Eating disorders is a very serious medical problem. Anorexia nervosa, bulimia nervosa, and binge-eating disorder are all types of eating disorders. Eating disorders frequently develop during adolescence or early adulthood, and sometimes can occur during childhood or later in adulthood. Females are more likely than males to develop an eating disorder.
While there is no one known cause of eating disorders, several things may contribute to the development of these disorders:
- Culture. The U.S. has a social and cultural ideal of extreme thinness. Women partially define themselves by how physically attractive they are.
- Personal characteristics. Feelings of helplessness, worthlessness, and poor self-image often accompany eating disorders.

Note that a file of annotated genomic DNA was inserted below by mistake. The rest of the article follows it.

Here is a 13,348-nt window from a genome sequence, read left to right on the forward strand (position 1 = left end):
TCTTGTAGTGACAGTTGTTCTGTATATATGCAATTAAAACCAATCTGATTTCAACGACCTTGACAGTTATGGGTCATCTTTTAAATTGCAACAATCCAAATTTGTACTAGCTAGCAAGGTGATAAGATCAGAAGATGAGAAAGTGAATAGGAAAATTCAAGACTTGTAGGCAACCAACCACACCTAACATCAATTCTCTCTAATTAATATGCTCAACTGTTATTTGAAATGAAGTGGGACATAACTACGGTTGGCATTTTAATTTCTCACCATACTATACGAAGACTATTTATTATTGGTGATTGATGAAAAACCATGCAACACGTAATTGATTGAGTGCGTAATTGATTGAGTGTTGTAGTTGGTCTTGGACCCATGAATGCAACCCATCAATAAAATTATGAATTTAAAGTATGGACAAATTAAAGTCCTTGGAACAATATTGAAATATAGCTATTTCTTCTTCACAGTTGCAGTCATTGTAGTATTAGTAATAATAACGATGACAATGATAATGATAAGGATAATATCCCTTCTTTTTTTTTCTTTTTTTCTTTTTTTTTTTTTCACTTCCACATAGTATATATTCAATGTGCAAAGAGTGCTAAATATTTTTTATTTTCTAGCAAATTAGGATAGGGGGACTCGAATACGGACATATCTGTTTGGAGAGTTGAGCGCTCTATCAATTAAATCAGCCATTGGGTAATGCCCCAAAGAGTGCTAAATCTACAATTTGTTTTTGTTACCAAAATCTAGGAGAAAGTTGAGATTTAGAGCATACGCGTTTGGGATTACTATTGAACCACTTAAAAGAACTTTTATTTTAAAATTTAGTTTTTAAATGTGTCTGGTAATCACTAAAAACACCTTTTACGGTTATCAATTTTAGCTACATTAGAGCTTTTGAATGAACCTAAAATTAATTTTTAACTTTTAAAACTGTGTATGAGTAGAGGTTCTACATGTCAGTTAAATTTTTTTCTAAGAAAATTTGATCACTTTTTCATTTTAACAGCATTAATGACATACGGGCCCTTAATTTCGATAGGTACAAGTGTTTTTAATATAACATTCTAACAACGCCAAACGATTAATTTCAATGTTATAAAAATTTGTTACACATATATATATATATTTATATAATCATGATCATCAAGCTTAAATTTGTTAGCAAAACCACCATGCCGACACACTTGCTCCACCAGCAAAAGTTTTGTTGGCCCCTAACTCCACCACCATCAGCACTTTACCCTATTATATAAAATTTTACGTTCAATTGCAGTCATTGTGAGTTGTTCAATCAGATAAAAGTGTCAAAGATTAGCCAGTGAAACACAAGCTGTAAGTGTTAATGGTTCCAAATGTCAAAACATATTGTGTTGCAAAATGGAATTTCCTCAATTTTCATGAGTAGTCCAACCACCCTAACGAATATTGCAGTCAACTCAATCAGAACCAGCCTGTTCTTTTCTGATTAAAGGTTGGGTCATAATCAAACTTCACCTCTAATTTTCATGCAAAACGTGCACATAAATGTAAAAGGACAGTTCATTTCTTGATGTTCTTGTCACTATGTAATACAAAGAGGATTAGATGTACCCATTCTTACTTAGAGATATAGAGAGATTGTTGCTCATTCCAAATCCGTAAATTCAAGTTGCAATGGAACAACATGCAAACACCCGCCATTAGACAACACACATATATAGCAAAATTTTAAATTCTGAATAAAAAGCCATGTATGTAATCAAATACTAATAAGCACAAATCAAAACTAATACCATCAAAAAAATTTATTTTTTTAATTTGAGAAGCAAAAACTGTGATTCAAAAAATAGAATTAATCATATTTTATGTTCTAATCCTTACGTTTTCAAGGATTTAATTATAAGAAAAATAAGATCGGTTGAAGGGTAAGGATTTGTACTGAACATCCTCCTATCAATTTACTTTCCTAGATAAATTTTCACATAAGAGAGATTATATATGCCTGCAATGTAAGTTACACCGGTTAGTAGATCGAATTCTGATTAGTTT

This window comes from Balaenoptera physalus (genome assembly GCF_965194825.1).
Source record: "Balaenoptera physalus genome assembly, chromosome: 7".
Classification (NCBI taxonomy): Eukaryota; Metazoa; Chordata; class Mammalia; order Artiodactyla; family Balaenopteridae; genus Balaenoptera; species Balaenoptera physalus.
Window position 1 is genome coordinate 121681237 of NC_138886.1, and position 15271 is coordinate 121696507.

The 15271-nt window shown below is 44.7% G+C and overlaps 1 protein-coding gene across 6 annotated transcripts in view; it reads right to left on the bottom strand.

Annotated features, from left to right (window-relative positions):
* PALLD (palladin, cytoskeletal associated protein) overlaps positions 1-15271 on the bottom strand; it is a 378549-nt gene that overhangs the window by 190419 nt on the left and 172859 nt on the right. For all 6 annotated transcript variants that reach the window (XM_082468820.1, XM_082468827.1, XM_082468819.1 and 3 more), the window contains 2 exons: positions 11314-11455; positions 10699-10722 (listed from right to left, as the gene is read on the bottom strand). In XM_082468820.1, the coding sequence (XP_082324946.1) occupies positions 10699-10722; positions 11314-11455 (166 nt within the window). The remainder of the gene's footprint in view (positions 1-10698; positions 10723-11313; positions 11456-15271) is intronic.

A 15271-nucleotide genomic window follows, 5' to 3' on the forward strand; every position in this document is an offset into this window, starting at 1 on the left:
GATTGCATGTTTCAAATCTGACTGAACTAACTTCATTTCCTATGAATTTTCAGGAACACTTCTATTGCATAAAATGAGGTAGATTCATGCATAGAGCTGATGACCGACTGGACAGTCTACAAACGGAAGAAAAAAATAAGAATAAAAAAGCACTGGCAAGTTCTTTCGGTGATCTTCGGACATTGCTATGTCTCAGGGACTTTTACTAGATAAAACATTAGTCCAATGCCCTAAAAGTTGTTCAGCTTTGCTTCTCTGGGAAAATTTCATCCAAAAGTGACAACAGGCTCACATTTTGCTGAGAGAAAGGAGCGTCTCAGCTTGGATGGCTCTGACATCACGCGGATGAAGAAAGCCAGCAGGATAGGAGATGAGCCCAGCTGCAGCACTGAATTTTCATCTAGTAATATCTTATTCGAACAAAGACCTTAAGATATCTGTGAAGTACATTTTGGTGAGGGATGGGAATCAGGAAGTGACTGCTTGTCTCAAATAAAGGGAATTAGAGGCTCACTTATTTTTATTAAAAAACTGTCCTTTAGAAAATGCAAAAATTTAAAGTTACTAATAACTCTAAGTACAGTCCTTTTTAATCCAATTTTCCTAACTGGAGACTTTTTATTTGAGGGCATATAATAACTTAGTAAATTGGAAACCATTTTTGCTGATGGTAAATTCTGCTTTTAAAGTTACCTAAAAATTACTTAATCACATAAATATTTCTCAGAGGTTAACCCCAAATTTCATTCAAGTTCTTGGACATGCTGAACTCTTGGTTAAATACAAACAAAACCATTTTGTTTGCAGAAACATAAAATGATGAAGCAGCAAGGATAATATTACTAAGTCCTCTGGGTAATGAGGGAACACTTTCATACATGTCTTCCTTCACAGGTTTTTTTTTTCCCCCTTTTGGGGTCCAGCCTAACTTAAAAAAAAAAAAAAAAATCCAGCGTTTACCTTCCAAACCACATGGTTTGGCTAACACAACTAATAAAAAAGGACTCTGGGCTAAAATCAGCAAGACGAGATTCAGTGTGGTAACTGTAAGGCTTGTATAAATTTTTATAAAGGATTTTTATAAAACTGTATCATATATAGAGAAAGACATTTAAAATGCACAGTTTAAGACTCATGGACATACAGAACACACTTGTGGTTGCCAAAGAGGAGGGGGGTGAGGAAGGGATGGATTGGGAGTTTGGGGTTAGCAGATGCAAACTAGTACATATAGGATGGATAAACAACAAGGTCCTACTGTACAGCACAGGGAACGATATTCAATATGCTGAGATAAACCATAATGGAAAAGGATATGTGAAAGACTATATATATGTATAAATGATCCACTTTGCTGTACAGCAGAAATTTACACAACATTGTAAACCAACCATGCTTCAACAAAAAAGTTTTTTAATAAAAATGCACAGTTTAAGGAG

- Other emotional disorders. Other mental health problems, like depression or anxiety, occur along with eating disorders.
- Stressful events or life changes. Things like starting a new school or job or being teased and traumatic events like rape can lead to the onset of eating disorders.
- Biology. Studies are being done to look at genes, hormones, and chemicals in the brain that may have an effect on the development of, and recovery from eating disorders.
- Families. The attitude of parents about appearance and diet affects their kids’ attitudes. Also, if your mother or sister has bulimia, you are more likely to have it.
If you are need of therapy for your eating disorder give Dr. Beth Firestein a call at 970-635-9116 or visit her informative website at www.bethfirestein.com.